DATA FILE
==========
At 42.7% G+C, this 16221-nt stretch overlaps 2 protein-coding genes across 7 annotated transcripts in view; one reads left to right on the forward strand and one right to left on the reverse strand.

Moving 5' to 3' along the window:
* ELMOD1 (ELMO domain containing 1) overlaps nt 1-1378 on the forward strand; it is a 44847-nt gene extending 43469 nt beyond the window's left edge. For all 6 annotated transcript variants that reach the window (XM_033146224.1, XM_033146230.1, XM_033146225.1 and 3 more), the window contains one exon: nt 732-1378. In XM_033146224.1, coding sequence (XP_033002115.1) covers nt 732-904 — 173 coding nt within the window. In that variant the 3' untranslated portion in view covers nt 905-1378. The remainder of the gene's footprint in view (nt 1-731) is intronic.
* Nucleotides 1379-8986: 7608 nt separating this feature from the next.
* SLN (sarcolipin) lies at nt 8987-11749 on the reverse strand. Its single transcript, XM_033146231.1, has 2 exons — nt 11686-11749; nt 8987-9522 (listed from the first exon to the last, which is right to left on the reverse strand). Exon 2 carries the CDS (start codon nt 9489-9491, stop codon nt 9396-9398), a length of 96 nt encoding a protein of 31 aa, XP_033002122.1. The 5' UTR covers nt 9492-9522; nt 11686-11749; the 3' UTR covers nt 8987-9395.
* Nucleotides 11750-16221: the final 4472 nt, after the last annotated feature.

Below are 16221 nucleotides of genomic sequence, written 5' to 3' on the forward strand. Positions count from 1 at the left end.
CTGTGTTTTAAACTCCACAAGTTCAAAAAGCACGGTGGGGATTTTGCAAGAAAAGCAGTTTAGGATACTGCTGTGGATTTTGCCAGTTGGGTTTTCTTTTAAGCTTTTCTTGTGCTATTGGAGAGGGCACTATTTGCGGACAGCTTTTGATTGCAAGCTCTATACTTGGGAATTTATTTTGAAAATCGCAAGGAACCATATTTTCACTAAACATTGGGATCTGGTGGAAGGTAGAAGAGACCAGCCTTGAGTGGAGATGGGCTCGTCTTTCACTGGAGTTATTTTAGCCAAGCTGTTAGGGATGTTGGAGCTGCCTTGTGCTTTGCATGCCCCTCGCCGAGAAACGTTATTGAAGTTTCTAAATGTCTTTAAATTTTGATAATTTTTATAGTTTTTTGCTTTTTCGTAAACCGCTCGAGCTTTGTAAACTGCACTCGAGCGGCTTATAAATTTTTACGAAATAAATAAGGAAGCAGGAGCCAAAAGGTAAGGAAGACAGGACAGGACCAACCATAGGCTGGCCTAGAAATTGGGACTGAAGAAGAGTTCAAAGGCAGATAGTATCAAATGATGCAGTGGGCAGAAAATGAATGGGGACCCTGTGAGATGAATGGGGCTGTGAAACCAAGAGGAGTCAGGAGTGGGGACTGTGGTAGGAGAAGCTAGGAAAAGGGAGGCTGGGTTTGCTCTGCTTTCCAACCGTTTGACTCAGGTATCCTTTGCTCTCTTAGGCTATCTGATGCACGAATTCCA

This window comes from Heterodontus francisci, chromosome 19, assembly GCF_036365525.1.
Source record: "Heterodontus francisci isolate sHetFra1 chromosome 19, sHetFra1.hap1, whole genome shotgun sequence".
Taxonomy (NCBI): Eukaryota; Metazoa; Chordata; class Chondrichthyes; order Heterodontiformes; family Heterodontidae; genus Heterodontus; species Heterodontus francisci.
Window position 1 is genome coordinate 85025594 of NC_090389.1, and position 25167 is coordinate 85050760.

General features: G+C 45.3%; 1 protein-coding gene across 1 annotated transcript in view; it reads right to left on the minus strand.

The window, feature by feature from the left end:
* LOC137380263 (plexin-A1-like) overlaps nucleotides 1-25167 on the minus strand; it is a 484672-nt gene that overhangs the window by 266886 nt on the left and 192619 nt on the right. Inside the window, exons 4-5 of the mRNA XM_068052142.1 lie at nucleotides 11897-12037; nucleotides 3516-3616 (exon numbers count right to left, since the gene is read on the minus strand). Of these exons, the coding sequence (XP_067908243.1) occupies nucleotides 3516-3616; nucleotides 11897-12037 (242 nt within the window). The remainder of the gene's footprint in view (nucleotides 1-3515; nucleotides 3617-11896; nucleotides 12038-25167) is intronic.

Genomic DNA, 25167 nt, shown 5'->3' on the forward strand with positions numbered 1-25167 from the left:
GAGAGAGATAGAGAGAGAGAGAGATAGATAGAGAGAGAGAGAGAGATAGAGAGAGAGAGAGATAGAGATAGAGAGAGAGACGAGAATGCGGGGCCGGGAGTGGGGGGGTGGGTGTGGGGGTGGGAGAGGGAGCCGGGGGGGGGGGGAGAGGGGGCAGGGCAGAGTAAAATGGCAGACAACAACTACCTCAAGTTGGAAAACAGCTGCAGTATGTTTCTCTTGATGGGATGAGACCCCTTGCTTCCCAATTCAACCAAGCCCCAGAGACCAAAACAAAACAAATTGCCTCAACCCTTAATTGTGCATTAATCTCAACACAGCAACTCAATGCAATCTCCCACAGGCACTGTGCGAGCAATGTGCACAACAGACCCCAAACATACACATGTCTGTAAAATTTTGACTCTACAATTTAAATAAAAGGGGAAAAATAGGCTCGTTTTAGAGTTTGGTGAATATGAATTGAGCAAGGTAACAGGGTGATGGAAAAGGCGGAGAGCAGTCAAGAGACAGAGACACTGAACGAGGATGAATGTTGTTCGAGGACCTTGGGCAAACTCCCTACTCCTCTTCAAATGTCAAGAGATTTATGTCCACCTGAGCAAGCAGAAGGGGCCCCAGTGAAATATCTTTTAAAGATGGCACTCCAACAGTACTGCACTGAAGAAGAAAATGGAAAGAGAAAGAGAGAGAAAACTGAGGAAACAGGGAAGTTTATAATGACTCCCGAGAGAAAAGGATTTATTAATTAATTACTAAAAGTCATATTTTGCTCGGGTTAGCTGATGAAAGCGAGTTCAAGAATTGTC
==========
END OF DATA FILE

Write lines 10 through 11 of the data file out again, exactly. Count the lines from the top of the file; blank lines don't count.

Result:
Source record: "Heterodontus francisci isolate sHetFra1 chromosome 19, sHetFra1.hap1, whole genome shotgun sequence".
Taxonomy (NCBI): Eukaryota; Metazoa; Chordata; class Chondrichthyes; order Heterodontiformes; family Heterodontidae; genus Heterodontus; species Heterodontus francisci.